Just the other day, I drove up to a four-way stop. There was another car already stopped, sitting on the other side of the intersection, and apparently waiting. I wasn’t sure why the other driver wasn’t moving forward. They had the right-of-way. Were they worried that I wasn’t going to come to a stop? Maybe they feared that I was going to run thru the stop signs and so they were waiting to make sure I came to a stop.
Well, after fully coming to a stop, I watched to see what the other car was going to do. Still no movement. I realize that most drivers in my shoes would zoom ahead, figuring that whatever the issue was about the other driver, it didn’t matter. I was concerned that the other driver might suddenly lurch forward and maybe ram into me as I drove though the intersection. They were already doing something weird, and so in my mind they were prone to weirdness of driving action.
I rolled down my window and waved my arm at the other car, suggesting that they were free to move ahead. The other driver rolled down their window, popped their head out, and yelled something unintelligible (I was too far away to hear them), and proceeded to drive forward. After the car cleared the intersection, I also proceeded forward.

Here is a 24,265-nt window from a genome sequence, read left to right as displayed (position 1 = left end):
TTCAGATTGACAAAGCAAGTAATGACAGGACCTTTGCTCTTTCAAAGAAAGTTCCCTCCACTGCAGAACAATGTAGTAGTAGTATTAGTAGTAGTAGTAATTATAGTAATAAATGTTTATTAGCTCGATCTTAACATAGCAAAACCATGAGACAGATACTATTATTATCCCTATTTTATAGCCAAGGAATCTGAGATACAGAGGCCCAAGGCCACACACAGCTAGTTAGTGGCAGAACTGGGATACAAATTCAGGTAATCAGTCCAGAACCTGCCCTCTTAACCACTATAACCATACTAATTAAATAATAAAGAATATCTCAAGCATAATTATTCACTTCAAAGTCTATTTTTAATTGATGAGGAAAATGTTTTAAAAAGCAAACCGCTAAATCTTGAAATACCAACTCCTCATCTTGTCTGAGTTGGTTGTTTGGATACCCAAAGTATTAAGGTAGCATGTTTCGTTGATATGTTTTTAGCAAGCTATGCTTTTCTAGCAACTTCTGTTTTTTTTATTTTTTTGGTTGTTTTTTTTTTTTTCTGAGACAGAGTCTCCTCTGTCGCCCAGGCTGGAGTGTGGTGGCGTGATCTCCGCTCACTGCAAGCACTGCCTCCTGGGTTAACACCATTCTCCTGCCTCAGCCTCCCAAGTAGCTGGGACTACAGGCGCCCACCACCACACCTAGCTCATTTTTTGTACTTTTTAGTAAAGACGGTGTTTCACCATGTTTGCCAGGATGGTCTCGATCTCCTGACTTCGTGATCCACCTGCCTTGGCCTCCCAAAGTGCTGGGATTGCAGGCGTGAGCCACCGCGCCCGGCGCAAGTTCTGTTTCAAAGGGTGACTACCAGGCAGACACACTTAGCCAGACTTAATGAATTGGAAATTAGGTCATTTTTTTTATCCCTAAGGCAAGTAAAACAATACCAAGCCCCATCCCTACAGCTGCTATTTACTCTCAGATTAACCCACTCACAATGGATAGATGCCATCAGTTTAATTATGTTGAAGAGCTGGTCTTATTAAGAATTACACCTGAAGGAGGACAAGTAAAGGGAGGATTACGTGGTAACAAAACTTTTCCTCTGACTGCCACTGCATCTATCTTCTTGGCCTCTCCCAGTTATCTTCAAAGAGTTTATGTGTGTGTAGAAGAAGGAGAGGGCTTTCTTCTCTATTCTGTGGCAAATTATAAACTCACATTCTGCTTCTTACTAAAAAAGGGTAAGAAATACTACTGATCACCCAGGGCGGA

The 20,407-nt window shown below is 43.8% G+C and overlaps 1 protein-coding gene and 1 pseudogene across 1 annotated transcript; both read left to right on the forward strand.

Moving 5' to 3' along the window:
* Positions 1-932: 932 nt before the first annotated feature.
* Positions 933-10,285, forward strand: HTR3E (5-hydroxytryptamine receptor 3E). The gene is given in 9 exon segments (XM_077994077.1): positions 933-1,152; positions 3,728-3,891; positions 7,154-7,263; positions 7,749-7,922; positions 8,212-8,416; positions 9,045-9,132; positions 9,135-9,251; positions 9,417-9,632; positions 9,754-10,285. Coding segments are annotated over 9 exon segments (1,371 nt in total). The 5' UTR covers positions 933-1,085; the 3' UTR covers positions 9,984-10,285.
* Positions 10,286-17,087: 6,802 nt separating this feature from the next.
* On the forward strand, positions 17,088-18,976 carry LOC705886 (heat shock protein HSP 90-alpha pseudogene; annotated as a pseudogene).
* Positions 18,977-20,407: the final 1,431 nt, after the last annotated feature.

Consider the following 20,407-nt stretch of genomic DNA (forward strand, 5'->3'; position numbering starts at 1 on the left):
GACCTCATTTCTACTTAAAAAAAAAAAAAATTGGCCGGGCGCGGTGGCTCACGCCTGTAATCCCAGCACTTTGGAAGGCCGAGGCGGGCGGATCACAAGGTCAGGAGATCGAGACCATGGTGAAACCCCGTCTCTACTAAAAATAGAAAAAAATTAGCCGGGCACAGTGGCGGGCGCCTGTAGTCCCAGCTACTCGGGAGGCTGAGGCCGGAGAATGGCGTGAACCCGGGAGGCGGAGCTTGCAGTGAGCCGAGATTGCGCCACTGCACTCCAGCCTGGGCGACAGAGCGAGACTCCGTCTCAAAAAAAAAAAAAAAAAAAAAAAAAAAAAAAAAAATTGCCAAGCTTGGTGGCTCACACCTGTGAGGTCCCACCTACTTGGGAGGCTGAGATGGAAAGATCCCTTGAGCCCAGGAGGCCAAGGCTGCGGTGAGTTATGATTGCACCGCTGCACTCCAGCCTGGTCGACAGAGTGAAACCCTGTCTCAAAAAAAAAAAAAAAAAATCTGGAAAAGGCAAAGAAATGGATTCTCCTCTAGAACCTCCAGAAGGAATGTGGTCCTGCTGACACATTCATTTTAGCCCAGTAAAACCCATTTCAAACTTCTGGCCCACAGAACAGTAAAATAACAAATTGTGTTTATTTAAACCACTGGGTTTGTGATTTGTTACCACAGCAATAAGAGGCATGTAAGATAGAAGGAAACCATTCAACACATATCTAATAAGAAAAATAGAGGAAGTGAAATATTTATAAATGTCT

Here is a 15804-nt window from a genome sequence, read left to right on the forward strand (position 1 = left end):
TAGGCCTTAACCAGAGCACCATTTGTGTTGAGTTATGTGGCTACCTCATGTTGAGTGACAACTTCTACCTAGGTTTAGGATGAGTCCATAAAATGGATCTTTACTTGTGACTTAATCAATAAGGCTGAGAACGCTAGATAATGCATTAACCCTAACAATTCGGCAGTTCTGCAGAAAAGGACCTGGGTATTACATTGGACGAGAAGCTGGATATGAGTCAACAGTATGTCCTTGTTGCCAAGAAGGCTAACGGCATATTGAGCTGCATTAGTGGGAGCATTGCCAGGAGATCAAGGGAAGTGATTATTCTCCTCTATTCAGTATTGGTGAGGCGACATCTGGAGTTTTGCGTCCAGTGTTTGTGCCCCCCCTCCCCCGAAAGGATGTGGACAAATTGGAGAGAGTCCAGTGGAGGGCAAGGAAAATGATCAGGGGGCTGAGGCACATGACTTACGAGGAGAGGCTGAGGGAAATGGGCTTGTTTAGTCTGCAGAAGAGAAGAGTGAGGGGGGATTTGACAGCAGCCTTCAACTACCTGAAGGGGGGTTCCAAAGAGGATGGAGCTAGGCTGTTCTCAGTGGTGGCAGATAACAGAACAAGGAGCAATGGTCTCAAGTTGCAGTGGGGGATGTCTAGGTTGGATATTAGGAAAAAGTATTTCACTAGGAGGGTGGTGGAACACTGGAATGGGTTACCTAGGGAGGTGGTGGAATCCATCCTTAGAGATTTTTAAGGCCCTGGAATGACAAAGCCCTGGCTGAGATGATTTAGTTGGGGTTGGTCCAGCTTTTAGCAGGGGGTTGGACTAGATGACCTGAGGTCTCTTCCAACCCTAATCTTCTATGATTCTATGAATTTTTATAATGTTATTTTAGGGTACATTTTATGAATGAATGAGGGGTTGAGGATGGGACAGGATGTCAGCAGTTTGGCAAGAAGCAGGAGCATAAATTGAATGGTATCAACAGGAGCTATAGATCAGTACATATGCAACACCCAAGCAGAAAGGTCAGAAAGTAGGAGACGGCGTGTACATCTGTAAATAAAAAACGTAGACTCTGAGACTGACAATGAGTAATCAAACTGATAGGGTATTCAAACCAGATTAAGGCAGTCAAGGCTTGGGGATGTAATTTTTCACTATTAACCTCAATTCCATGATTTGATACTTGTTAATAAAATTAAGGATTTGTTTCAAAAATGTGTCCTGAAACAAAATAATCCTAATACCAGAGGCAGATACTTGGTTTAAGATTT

In this case, we humans communicated directly with each other, albeit somewhat imperfectly. I’ve described this in my writings and speeches as the “head nod” problem of AI self-driving cars.
How will an AI self-driving car communicate with humans that are outside of the car? They cannot nod their head or wave their arms, unless we decide to put robots into the driver’s seat. Some auto maker and tech firms are outfitting the exterior of their AI self-driving cars with special screens or displays, allowing the AI to communicate via those means with humans outside of the self-driving car.